Coastal NC Sites added to Civil War Trails
- Hello Group...
Another article of great interest gleaned for you from Kinston FreePress today.
Coastal N.C. sites added to Civil War Trails
August 21, 2004
MOREHEAD CITY - Just a few steps away from where vacationers now picnic at the Crystal Coast Visitor Center, Civil War troops once camped.
The troops are long gone, and the only guns still heard in the area are the occasional cannon firing demonstrations at nearby Fort Macon State Park. But a reminder of that past now stands where soldiers once walked.
A new historical marker at the Visitor Center is on the site of Carolina City, a small settlement that was established in 1855 and has since been absorbed into Morehead City. War changed the little settlement, which was a favorite resort spot, and its place in Civil War history is now documented as part of North Carolina's Civil War Trails.
The Carolina City marker is one of six that were installed Wednesday and Thursday in Carteret County.
They join a three-state trail system that Mitch Bowman, executive director of the Civil War Trails, calls a "giant outdoor museum." Each marker tells a piece of history and each one is accessible to everyone.
"A lot of people ask me, 'Why is the Civil War Trails program such a success?' There's a simple answer. It's access. We like to give access to Civil War spots and stories," he said.
Whether it's a curious traveler or a Civil War enthusiast who stops by, the historical markers they stop and read tell them the story of that particular spot. "They tell travelers what happened exactly where they are standing," Bowman said.
There are currently 561 sites in Virginia, Maryland and North Carolina.
Carteret County's markers add new stories.
Troop activity in and around Carolina City is well-established. The 7th North Carolina Regiment occupied nearby Camp Argyle from Oct. 3, 1861, to Dec. 4, 1861. During the winter of 1861, the 26th North Carolina Regiment was camped east of Carolina City and used the Carolina Hotel as a hospital.
In March 1862, as U.S. forces advanced to capture Fort Macon, a Confederate detachment from the fort burned resources that would aid the Union troops, destroying the hotel, nearby turpentine works and the winter camp of the 26th Regiment.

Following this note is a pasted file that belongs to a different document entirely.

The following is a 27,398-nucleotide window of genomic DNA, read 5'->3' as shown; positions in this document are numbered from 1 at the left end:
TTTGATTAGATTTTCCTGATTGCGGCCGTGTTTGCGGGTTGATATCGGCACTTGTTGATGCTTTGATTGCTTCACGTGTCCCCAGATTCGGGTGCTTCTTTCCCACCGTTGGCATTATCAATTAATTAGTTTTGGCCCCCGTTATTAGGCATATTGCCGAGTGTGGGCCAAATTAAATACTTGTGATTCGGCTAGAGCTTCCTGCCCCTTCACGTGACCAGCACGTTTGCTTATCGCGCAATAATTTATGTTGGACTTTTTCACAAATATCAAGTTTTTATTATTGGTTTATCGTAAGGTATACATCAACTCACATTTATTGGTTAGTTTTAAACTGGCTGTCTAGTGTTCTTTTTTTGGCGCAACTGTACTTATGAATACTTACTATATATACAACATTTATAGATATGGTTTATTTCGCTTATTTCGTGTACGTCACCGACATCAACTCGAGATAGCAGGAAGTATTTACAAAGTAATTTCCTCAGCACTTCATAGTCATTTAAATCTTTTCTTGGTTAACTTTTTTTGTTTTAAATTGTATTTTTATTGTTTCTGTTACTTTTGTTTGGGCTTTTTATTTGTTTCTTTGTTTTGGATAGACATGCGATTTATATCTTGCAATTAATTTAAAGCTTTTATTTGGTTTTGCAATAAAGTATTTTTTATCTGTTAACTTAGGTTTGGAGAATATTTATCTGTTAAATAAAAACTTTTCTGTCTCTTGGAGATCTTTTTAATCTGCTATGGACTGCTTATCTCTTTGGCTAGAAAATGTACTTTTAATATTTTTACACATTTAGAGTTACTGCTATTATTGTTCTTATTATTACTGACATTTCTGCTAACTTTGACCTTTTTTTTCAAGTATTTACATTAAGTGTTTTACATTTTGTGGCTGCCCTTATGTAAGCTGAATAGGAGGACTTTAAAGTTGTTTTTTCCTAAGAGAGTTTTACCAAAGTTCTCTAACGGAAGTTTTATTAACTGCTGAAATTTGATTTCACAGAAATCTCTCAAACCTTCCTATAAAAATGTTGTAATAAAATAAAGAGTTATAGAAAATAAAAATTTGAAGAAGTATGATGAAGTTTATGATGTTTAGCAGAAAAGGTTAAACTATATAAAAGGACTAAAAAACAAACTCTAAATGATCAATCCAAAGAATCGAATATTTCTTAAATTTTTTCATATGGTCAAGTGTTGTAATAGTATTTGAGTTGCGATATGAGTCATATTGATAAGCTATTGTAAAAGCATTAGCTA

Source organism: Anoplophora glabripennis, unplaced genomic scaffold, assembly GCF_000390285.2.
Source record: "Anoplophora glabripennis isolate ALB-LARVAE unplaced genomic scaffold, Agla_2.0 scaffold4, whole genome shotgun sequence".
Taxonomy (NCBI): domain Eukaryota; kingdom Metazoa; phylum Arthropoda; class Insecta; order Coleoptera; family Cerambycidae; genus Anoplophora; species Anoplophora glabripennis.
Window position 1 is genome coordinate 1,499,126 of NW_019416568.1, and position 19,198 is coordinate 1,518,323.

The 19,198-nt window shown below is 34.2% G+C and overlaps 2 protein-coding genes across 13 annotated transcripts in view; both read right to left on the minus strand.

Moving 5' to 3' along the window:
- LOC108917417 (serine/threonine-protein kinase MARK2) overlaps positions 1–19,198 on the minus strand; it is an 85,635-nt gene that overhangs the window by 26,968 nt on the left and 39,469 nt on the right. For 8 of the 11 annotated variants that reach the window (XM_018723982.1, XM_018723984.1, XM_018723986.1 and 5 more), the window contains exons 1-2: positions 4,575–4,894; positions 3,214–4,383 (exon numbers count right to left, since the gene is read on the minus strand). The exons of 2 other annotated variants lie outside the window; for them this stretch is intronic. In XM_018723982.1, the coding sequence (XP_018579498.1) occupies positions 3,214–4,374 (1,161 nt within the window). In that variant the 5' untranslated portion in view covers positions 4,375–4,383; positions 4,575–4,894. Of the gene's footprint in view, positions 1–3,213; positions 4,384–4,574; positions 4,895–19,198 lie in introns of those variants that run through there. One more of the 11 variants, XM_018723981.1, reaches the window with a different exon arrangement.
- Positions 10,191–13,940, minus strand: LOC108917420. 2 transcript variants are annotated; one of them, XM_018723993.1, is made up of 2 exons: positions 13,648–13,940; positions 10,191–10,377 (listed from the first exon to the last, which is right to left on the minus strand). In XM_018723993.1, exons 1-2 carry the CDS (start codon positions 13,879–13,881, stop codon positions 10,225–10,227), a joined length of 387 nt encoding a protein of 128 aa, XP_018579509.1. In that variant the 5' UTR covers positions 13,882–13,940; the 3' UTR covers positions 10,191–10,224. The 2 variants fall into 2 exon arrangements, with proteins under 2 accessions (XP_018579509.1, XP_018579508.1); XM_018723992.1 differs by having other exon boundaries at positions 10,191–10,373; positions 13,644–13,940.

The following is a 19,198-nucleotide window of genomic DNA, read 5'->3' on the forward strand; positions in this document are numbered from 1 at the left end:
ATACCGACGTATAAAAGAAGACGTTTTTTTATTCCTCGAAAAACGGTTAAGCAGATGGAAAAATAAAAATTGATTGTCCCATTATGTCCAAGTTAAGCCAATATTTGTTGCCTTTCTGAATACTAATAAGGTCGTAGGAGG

Union Gen. John Parke's brigade went on to occupy Carolina City and established headquarters for the siege of Fort Macon in April 1862.
It's history familiar to Jack Little, president of the Fort Macon Civil War Roundtable, a local organization that spearheaded the county's marker project with assistance from many partners and grant funding from the Carteret County Tourism Development Authority Tourism Enhancement Program and state Division of Tourism.
Little sees first-hand the interest people have in Civil War history as a tour guide at Fort Macon. The new markers will be an added attraction for visitors who are interested.
"They come to Fort Macon, an obvious attraction, and they want to know what else is in the area," Little said.
It's known as "heritage tourism," and it has become the fastest growing segment of North Carolina's tourism industry, said Carteret County Tourism Development Authority Executive Director Carol Lohr.
"People want to get back to their roots. They want to know their past, their history," she said.
Maps of North Carolina's Civil War Trails will be available in March 2005. The North Carolina trails will have three themes: General Robert E. Lee's pipeline of supplies, Union Gen. William T. Sherman's march through Carolina and Gen. Ambrose Burnside's expedition through the east. Four of the Carteret County markers are on the Burnside expedition trail, which will be the first completed.
The other Carteret County sites include Fort Macon, which guarded Beaufort Inlet and was the target of attack by Union General Parke; Hoop Hole Creek, where Gen. Parke ferried troops and equipment from Carolina City for the siege of Fort Macon; and downtown Beaufort, which was occupied by Union troops for the use of its harbor and was home to Confederate spies.
The other sites are the Newport Barracks, winter quarters of the 7th North Carolina Infantry in 1861-62, and the Bogue Sound Blockhouse, which was built by the 9th New Jersey Volunteers to guard the junction of Bogue Sound Road and Newport Road.
For more information on the three-state trail system, visit the Web site www.civilwartrails.org.
Be sure and stop in Kinston to view ALL of the Civil War Sites and the rebuilding of the Ram Neuse on your way to the Coast!!!!
Researching: (Main Capitalized)
BAKER, Barrow, BEAMAN, BLOUNT, Bonner, Bours, Braxton, CANNON, Carraway,
COX, Chester, Dail, ELLIS, Faircloth, Gardner, HANCOCK, HARDEE, Hardison,
Harris, Harper, Harrington, Heath, Hollyman (all sp), JACKSON, Johnson,
Jones, Letchworth, Manning, McGLOHON (all sp), McGOWAN, McKeel, Mills,
Mitchell, Mumford, PHILLIPS, Price, Shaw, Smith, Sumrell, Stocks, Stokes,
Tyson, Vandiford, Walls, Walston, Weeks, Wilkerson, WINGATE, Wetherington,
Worthington, plus ++++
GenealogyPITT Co NC Friends In Research
(Serving all Eastern/Coastal NC Counties)
eMail scan by NAV & certified Virus Free
[Non-text portions of this message have been removed]